Part 2 of the five-part series “Designing Resilient Distribution Networks“
In the first article in this series, we explored forecast-driven (push) and demand-driven (pull) supply chains and the bullwhip effect produced by variability in demand. The upper half of the figure below illustrates a forecast-driven enterprise and the lower half a demand-driven enterprise.
Once an order is confirmed (note that the order confirmation point is the same), the time to ship is typically lower for a forecast-driven enterprise because it has the inventory. A demand-driven enterprise has a higher lead time to ship, even though the expected arrival date at the customer site is the same. While in both cases, adhering to all compliance regulations is a must, the time available to carry out those activities is less in a demand-driven enterprise. This makes it critical to align the decision making and execution capabilities so that orders will be serviced on time without compromising on principles of being demand-driven.
Broadly, the decision-making capabilities can be categorized into Planning and Enabling, while the execution capabilities can be categorized into sourcing, manufacturing, delivering, and returning.
Planning and enabling
Since a resilient distribution network is a demand-driven supply chain in spirit but also includes certain push components, the first key decision criterion is to determine the point at which the push comes into play. If an organization manufactures a variety of products, it could decide to deploy something called a product-driven supply chain strategy, where the type of product determines the level where pull translates to push. For example, high-value and niche products could be entirely demand-driven with a longer lead time to fulfill, and low-value and fast-moving products could be stocked up to a certain extent. Similarly, seasonal products can have a higher push level in the demand season and be entirely demand-driven in the offseason.
|Manufacturing Type||Production Costs||Inventory Carrying Costs||Planning Costs|
|Make to stock||Low||High||Moderate to high|
|Assemble to order||Moderate||Low||Low|
|Make to order||High||Low||Low|
|Configure to order||Moderate||Moderate||Moderate|
|Engineer to order||Situational||Situational||Situational|
This table provides guidelines regarding costs associated with manufacturing depending on the enterprise or product type. You can choose one of these strategies or a combination of them. For example, consider the case of an enterprise manufacturing four different types of electric motors. For the sake of simplicity, various components of the motor can be categorized into three key buckets: stator, rotor, and commutator. All four motors may use the same stator, three may use the same rotor, while the commutator may be specific to each.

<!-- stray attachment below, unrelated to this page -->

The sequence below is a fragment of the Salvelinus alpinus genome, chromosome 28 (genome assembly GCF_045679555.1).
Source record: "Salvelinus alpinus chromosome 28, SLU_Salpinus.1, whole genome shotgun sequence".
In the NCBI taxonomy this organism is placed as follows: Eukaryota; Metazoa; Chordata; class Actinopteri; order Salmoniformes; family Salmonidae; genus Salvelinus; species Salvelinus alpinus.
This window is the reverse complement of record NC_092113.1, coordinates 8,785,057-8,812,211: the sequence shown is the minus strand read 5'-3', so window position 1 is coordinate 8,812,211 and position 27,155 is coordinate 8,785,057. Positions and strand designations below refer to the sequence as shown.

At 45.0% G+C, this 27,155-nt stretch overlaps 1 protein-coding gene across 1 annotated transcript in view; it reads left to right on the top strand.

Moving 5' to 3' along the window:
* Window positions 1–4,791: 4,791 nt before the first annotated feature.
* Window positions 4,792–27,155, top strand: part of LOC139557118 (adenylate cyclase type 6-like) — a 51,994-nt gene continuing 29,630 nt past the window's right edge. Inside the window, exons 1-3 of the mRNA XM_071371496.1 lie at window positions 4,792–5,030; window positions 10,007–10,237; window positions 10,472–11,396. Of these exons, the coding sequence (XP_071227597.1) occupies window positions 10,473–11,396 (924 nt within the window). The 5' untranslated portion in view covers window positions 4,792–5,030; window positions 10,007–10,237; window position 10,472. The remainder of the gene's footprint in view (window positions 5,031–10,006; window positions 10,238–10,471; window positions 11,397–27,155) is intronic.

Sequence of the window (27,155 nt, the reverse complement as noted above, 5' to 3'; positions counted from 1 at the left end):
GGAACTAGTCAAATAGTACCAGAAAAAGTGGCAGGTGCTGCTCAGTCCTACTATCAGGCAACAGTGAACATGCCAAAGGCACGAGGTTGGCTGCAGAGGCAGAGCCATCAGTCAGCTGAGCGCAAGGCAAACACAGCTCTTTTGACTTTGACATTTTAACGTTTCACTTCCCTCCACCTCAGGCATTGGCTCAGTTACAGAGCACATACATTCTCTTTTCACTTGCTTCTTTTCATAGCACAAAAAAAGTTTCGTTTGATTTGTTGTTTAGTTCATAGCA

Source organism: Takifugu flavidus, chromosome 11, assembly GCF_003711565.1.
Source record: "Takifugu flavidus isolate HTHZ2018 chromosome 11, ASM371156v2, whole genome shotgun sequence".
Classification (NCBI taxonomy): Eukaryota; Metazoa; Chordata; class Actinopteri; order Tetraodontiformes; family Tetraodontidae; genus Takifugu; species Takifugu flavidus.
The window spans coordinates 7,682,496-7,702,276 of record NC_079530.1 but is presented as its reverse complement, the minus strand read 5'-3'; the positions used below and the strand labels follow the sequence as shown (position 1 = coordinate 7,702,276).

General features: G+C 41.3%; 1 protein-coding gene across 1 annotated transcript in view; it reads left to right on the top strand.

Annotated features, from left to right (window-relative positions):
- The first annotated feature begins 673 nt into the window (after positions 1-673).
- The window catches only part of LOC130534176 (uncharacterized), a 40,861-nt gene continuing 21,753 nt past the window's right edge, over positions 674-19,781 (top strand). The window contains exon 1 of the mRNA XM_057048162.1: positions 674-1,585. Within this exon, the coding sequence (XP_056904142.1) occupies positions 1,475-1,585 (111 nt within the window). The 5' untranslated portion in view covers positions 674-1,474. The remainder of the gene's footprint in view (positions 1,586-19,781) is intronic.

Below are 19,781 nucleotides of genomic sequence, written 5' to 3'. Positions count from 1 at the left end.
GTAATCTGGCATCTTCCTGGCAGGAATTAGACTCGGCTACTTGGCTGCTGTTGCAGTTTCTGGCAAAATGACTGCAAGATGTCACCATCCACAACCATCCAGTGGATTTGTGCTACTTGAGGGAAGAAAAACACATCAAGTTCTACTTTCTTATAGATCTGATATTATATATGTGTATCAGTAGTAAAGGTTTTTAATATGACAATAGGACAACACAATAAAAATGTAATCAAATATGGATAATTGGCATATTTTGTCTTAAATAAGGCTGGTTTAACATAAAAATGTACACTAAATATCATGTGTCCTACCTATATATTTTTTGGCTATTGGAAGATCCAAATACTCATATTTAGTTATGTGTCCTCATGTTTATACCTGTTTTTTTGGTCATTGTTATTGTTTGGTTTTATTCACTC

In such a case, the planning and enabling team can adopt a different strategy at the component level. It can design a demand-driven supply chain, where the final motor assembly uses a configure-to-order strategy, whereas the subcomponents use a different strategy. Since the same stator is used by all four motor types, that component may follow a make-to-stock strategy, since its movement will be faster. At the same time, it may want to follow a make-to-order strategy for the commutator, as it is specific to only one type of product and might be slow-moving. There may also be motors that follow a customer specification that changes for each order, and they may follow an engineer-to-order approach.
Thus, while the overall supply chain is demand-driven, certain components of the supply chain follow a push (forecast based) approach, making the supply chain resilient. The point at which the supply chain moves from pull-based to push-based is the foremost point for planning and enabling to consider.
Once the planning functions have been defined, you need to take care of the execution functions and ensure that they are well aligned. The key areas to consider are Sourcing, Manufacturing, Delivering, and Returning. Competitive advantage and core competency play key roles in defining execution strategies.
Competitive advantage allows an organization to perform a specific function better than its competition. It is something its competition cannot replicate in a short period of time and is usually not easily replicable. For example, the motor manufacturer’s competitive advantage might be its patents on a more energy-efficient type of stator. The competition cannot replicate this in a short period of time, so it allows the enterprise to have an edge over its competition.
Core competencies are the foundation of an organization’s competitiveness. In simpler words, they are those parts of the value chain that differentiate what they do. For example, while a motor manufacturing company has the source raw materials, manufactures the motors, ships them, and has an efficient return mechanism, the only area that differentiates it might be its state-of-the-art manufacturing facility. Thus, manufacturing becomes its competitive advantage; while the other three execution functions are essential parts of the chain, they can be outsourced or subcontracted.
Once these decisions are made and aligned with the overall planning, the second step of designing a resilient supply chain is complete.
This five-part series, “Designing Resilient Distribution Networks,” focuses on five key aspects that are essential for modern distribution networks to incorporate. Bookmark the series page to catch up on any blogs you may have missed and watch for new installments.